IM Outtake of the Day, CDS Edition

By Reuters Staff
March 17, 2009

From an IM conversation between me and Jesse Eisinger, in the wake of my post earlier today:

Jesse Eisinger: Of course a cause of the financial meltdown is the CDS market. Just because it didn’t START there and that there are OTHER causes doesn’t mean the CDS market functioned fine and didn’t fail. Of course it failed. Miserably. And if the government didn’t have its head up its ass, it would have given all those wildly irresponsible AIG counterparties a massive haircut.

Felix Salmon: The CDS market failed (only) insofar as triple-A monolines wrote more protection than they were able to cover — AIG being by far the most egregious offender in this respect. The US government stepped in to backstop the insurance that AIG wrote, and as a result there were no further systemic consequences of AIG’s irresponsibility.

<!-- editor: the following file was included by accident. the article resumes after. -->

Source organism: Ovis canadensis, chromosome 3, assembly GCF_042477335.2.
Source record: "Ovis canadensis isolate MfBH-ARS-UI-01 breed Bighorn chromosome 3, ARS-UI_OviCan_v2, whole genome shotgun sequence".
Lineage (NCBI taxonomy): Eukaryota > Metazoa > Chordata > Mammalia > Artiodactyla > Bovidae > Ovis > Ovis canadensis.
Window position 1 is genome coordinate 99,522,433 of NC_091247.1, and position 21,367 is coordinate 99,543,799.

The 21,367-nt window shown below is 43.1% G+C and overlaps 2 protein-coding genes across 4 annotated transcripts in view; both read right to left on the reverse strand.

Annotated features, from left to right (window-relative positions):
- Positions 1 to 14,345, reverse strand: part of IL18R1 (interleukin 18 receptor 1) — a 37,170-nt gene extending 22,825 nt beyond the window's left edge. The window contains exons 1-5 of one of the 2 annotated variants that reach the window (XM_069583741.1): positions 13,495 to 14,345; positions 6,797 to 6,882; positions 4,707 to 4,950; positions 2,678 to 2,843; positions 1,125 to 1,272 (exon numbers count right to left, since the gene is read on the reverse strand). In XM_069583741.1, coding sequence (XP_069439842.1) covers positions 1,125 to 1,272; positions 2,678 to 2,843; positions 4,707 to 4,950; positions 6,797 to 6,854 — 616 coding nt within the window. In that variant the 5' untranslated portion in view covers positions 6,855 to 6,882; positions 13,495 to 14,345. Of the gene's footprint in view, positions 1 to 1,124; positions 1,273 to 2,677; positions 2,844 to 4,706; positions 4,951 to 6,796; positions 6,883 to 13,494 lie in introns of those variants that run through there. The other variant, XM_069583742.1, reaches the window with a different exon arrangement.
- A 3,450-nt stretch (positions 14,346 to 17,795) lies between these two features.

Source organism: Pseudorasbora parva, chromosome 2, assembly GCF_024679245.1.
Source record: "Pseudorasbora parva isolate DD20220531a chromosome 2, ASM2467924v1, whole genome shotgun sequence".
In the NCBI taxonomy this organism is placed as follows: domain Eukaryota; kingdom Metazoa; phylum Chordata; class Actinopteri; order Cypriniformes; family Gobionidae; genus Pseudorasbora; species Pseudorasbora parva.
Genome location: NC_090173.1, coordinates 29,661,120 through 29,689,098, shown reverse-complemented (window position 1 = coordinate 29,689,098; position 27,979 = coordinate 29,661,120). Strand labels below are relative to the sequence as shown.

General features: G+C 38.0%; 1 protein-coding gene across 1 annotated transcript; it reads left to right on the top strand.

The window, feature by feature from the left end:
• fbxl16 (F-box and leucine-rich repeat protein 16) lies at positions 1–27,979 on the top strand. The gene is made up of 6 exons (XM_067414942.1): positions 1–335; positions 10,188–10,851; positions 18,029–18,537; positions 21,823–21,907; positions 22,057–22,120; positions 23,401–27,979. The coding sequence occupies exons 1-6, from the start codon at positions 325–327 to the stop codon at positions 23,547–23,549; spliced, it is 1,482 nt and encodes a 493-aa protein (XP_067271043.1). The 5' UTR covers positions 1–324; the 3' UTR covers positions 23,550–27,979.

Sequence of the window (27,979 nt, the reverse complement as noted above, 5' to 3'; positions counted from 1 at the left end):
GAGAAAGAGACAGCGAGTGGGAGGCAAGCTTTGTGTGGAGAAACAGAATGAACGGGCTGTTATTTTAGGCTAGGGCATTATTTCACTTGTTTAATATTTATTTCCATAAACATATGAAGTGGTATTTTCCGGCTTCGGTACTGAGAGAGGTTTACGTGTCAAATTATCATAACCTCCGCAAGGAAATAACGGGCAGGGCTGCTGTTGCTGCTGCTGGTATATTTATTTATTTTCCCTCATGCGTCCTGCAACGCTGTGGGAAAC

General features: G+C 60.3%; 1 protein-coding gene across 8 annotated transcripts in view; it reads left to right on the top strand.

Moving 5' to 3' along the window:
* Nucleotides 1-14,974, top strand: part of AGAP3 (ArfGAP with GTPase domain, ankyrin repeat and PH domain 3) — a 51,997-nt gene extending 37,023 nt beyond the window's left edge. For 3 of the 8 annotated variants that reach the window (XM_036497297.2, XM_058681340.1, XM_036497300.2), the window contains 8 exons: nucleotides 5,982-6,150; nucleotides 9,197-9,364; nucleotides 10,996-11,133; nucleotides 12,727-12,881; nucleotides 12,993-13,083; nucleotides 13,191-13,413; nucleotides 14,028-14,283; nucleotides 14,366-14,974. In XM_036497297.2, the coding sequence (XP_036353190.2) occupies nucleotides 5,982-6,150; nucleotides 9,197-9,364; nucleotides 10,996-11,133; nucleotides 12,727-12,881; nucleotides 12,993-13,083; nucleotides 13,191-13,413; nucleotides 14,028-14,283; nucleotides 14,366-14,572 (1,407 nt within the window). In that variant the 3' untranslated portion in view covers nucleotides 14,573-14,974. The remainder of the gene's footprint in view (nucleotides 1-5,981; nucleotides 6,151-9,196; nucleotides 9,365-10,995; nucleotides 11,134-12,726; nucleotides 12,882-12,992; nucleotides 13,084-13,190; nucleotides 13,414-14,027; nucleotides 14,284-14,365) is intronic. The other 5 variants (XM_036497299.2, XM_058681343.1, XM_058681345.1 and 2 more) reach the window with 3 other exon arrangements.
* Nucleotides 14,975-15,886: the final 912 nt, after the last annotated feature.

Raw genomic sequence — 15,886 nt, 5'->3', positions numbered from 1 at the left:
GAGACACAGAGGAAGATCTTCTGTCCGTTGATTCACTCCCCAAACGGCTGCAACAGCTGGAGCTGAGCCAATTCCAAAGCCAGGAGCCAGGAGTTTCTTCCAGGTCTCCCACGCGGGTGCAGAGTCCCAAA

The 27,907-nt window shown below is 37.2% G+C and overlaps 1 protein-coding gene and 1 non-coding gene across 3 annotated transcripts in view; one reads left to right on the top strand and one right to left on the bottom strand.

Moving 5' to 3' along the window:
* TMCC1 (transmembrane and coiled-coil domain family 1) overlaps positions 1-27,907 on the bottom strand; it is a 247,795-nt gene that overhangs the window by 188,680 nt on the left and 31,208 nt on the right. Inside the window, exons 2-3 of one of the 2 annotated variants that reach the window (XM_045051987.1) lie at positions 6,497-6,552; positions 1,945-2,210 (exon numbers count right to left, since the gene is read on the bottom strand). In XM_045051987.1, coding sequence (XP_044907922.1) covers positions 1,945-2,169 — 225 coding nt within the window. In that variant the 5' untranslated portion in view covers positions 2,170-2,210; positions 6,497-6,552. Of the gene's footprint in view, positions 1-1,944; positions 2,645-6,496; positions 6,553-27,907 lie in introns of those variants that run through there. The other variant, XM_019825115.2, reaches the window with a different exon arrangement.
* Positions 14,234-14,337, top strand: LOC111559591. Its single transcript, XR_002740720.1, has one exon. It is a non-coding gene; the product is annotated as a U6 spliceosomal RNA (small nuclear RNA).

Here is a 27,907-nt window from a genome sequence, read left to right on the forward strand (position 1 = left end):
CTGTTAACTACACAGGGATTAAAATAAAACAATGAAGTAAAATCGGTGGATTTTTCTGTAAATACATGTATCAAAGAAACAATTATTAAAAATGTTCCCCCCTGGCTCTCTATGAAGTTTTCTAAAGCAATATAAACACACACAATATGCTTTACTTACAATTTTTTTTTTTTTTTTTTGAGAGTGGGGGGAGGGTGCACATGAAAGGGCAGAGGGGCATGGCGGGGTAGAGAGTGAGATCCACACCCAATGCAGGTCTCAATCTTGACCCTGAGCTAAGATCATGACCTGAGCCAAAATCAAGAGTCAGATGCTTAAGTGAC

What’s more, AIG’s CDS contracts were generally large bespoke deals with commercial banks; they didn’t conform to ISDA documentation and were pretty much outside what most of us considered to be the two-way CDS "market". That market didn’t fail at all. In any case, I fail to see how the CDS market — even broadly understood to include AIG — was in any way responsible for the financial meltdown. Maybe it would have been, had AIG not been bailed out. But AIG was bailed out, so it wasn’t.

I have a copy of Gillian Tett’s new book in galleys; I’m reading it right now, and I’ll have more on this subject when I’m done. Tett and Eisinger are both smart and astute journalists who are convinced that the CDS market really did cause a large part of the financial and economic crisis that we find ourselves in today. I can half see it: is it that the existence of the CDS market gave banks false confidence that they could lay off credit risk in huge quantities, even while nominally keeping hundreds of billions of dollars worth of assets on their books? But I’m not fully convinced. More anon.

Reprinted from Portfolio.com

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